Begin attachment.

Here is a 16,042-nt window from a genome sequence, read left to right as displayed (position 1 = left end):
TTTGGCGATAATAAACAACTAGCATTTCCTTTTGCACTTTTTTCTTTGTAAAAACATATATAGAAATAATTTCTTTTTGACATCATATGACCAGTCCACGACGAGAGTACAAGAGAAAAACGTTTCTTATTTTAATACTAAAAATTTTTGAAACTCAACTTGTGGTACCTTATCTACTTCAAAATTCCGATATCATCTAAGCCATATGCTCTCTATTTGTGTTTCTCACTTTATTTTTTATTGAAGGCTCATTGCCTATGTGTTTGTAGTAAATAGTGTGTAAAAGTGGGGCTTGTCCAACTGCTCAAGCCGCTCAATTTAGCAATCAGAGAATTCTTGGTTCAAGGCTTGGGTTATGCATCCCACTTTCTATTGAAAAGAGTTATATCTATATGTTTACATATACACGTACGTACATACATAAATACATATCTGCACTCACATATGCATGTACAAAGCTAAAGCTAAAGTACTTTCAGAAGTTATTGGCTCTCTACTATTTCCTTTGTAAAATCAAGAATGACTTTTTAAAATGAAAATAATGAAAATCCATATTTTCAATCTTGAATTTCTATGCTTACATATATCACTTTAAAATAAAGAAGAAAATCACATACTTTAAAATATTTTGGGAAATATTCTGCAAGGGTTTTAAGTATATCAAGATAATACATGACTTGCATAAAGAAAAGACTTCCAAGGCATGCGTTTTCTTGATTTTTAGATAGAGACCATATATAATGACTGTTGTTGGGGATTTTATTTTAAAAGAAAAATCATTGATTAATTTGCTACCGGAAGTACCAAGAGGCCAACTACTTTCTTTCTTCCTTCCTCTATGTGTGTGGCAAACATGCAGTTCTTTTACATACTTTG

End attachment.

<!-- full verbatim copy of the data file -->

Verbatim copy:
Here is a 16,042-nt window from a genome sequence, read left to right as displayed (position 1 = left end):
TTTGGCGATAATAAACAACTAGCATTTCCTTTTGCACTTTTTTCTTTGTAAAAACATATATAGAAATAATTTCTTTTTGACATCATATGACCAGTCCACGACGAGAGTACAAGAGAAAAACGTTTCTTATTTTAATACTAAAAATTTTTGAAACTCAACTTGTGGTACCTTATCTACTTCAAAATTCCGATATCATCTAAGCCATATGCTCTCTATTTGTGTTTCTCACTTTATTTTTTATTGAAGGCTCATTGCCTATGTGTTTGTAGTAAATAGTGTGTAAAAGTGGGGCTTGTCCAACTGCTCAAGCCGCTCAATTTAGCAATCAGAGAATTCTTGGTTCAAGGCTTGGGTTATGCATCCCACTTTCTATTGAAAAGAGTTATATCTATATGTTTACATATACACGTACGTACATACATAAATACATATCTGCACTCACATATGCATGTACAAAGCTAAAGCTAAAGTACTTTCAGAAGTTATTGGCTCTCTACTATTTCCTTTGTAAAATCAAGAATGACTTTTTAAAATGAAAATAATGAAAATCCATATTTTCAATCTTGAATTTCTATGCTTACATATATCACTTTAAAATAAAGAAGAAAATCACATACTTTAAAATATTTTGGGAAATATTCTGCAAGGGTTTTAAGTATATCAAGATAATACATGACTTGCATAAAGAAAAGACTTCCAAGGCATGCGTTTTCTTGATTTTTAGATAGAGACCATATATAATGACTGTTGTTGGGGATTTTATTTTAAAAGAAAAATCATTGATTAATTTGCTACCGGAAGTACCAAGAGGCCAACTACTTTCTTTCTTCCTTCCTCTATGTGTGTGGCAAACATGCAGTTCTTTTACATACTTTG